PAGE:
The UK Security Health Agency said that the Omicron subvariant had been found in some 40 countries around the world.

Less severe?

According to SSI, initial studies showed no differences in hospitalizations for BA.2 compared to BA.1.

“Analyses regarding infectiousness and vaccine efficiency etc. are ongoing, including attempts to cultivate BA.2 in order to perform antibody neutralization studies. It is expected that vaccines also have an effect against severe illness upon BA.2 infection,” SSI said.

Dr. Tom Peacock, a scientist from Imperial College London, said, as quoted in The Independent report, “Very early observations from India and Denmark suggest there is no dramatic difference in severity.”

This was echoed by Dr. Meera Chand of the UK Health Security Agency, as quoted in the same article: “So far there is insufficient evidence to determine whether BA.2 causes more severe illness than BA.1, but data is limited and UKHSA continues to investigate.”

What we know so far about Omicron subvariant BA.2
Common among local cases in PH

In a televised public briefing on Monday, January 24, Health Secretary Francisco Duque III said that the Philippines’ epidemiology bureau was coordinating with the World Health Organization regarding the subvariant.

“Ang ating epidemiology bureau ay nakikipagugnayan sa mga kinatawan ng WHO, ng country office natin. Binibigyan tayo ng mga datos patungkol sa mga katangian ng bagong variant na ito,” he said.

(Our epidemiology bureau is already coordinating with the WHO representative in our country. They are giving us data about the characteristics of this variant.)

But, so far, it’s no different from the original Omicron variant, Duque added.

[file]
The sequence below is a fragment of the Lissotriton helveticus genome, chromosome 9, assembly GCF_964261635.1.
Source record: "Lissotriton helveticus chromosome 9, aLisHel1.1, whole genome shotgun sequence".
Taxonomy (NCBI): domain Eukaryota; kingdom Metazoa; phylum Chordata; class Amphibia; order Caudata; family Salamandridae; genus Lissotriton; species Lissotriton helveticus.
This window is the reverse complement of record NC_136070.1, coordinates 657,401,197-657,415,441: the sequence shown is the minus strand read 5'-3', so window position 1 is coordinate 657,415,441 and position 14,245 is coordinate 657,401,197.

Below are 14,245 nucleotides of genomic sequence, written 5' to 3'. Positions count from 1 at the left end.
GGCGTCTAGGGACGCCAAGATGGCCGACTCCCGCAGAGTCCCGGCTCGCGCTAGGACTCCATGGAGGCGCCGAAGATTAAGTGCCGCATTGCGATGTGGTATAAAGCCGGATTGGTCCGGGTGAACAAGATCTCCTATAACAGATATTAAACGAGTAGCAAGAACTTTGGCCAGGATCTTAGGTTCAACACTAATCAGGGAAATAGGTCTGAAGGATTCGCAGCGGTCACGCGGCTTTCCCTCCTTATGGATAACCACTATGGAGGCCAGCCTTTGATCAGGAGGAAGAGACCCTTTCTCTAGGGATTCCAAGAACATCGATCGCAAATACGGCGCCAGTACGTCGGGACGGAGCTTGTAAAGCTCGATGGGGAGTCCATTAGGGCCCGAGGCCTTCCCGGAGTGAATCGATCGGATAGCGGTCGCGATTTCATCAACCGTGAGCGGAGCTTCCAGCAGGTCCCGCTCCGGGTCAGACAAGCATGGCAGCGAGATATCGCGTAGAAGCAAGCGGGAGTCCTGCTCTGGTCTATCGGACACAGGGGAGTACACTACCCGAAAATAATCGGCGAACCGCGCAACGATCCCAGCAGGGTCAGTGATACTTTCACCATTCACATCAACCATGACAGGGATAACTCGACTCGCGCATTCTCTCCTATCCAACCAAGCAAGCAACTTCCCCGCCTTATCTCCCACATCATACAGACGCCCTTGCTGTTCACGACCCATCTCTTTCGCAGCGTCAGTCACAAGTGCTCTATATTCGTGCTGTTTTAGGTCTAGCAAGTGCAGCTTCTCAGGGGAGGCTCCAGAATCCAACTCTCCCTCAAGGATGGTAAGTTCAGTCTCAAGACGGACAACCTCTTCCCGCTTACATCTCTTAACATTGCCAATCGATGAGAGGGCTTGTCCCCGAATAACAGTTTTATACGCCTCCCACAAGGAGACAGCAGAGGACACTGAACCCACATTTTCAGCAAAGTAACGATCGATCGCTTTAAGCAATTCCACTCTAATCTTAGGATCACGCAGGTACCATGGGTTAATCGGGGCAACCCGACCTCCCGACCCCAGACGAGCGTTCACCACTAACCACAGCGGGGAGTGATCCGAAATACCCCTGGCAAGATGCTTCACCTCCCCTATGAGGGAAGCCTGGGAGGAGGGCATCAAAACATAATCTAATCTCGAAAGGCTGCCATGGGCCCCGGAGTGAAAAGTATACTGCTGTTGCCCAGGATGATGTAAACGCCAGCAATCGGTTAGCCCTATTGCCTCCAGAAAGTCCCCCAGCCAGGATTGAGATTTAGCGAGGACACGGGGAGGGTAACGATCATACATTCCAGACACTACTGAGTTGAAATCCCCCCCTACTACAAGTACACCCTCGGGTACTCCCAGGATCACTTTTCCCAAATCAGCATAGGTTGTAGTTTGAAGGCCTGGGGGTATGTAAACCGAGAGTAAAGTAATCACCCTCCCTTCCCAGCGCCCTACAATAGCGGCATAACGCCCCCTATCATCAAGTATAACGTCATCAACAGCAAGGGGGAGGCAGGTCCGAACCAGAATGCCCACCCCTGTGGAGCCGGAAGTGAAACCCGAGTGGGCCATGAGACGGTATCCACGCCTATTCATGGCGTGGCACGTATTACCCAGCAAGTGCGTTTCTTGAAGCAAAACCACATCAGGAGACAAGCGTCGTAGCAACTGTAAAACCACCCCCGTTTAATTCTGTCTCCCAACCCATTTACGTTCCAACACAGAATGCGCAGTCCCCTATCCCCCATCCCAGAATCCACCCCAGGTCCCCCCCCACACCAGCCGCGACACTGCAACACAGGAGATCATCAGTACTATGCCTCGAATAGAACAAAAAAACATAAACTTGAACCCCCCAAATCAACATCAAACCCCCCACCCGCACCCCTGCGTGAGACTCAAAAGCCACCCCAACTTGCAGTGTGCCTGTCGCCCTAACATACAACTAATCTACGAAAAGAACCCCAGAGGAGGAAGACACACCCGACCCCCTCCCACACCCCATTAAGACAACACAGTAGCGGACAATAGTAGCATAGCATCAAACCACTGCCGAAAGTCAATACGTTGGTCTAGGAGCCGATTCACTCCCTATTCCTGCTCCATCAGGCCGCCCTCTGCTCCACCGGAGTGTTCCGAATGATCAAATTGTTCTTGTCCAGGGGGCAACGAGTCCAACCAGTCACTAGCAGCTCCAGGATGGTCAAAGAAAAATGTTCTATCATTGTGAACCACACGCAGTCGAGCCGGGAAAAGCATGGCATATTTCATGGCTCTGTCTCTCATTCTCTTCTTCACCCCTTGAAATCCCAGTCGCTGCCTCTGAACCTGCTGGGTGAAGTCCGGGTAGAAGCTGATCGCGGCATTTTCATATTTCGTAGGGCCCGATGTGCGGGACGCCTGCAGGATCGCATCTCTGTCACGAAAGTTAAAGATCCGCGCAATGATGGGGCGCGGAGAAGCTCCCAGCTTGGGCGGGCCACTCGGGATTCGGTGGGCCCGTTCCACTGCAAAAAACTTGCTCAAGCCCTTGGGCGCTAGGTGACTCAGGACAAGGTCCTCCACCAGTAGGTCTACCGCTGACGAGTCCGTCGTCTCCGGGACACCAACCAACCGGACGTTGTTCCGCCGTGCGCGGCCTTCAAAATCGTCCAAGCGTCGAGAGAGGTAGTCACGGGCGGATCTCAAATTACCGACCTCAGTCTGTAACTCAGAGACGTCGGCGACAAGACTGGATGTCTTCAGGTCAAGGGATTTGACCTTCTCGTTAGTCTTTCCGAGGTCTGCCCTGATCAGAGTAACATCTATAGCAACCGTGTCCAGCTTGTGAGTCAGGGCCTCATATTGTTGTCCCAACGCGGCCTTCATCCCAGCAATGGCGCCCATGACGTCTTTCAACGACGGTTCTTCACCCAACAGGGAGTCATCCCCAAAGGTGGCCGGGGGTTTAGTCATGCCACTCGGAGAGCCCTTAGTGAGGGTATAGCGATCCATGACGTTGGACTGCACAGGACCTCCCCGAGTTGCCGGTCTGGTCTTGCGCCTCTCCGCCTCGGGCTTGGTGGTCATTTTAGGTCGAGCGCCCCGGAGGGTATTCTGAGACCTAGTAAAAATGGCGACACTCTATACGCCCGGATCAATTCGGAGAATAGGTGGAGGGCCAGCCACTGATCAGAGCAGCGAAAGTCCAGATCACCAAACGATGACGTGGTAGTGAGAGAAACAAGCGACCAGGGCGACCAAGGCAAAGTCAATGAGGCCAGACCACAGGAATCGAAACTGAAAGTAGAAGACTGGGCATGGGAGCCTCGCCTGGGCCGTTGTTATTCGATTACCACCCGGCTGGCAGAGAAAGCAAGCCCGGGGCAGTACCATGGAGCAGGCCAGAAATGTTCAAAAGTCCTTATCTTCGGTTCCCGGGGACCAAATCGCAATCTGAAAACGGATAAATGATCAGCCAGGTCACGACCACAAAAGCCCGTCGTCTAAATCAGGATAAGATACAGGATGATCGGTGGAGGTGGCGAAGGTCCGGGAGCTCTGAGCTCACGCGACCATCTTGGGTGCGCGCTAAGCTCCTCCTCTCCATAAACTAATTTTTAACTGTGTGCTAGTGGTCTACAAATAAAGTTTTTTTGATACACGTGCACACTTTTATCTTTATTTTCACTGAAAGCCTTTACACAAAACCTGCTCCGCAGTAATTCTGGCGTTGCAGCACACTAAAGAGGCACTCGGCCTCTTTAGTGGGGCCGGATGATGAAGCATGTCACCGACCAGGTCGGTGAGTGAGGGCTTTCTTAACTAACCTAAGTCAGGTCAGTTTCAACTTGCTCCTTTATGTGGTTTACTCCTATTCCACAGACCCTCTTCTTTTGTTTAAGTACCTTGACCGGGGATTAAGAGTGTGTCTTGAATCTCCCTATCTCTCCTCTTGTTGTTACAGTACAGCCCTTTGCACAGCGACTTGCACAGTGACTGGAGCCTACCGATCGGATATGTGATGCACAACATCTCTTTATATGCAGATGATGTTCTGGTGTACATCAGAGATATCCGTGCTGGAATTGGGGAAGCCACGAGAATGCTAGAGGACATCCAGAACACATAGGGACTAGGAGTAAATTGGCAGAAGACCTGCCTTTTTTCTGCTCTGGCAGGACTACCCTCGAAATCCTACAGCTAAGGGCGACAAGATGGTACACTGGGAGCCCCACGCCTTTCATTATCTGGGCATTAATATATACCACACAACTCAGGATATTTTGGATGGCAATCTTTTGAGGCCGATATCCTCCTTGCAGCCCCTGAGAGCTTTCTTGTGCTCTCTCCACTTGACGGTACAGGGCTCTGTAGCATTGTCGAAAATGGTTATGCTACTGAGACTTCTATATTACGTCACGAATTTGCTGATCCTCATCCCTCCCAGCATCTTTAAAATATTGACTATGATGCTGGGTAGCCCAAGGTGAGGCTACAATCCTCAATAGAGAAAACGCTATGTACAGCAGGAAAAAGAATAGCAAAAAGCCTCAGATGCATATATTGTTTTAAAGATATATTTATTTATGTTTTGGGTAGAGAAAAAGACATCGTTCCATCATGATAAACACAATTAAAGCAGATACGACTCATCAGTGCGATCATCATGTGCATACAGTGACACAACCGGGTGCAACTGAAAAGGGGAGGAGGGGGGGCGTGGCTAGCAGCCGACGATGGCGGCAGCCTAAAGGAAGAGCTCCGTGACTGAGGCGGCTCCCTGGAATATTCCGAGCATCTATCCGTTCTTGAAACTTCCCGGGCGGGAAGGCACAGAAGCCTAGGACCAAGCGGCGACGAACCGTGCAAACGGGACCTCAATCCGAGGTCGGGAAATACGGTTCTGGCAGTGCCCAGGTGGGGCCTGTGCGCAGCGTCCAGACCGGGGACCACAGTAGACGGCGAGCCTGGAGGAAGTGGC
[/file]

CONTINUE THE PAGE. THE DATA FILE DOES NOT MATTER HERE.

On Tuesday, January 25, the DOH said that Omicron subvariant BA.2 had been detected in the country and was common among local cases of the Omicron variant, adding that it was “predominant in most regions” in the country.

The DOH announcement comes a day after Vergeire said in a television interview on Monday, January 24, that the Philippines had not detected any case of the stealth Omicron, as she gave assurances that PGC has the capability to detect “all possible lineages that are present in every sample” through genome sequencing.

The Philippines now has 535 cases of Omicron. The DOH has yet to give details such as how many of these are from the BA.1 or BA.2 sublineages.

Local health officials remained calm about the Omicron subvariant, noting that initial studies suggested that it was no different from the dominant variant of Omicron now.

“So far, ang limitadong datos nagpapakita hindi naman ito parang naiiba talaga sa Omicron variant. Kung meron man, baka mas matulin daw makahawa. Pero pagdating sa dalawang aspekto ng pagtugon, bakuna continues to be effective versus severe, critical cases, therefore preventing hospitalization and deaths,” Duque said.

(So far, based on limited data, it shows that this is no different from the original Omicron variant. If there’s any [difference], it can be that it is more infectious. But based on two aspects of response, vaccine continues to be effective versus severe, critical cases, therefore preventing hospitalization and deaths.) –

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Bonz Magsambol

Bonz Magsambol covers the Philippine Senate for Rappler.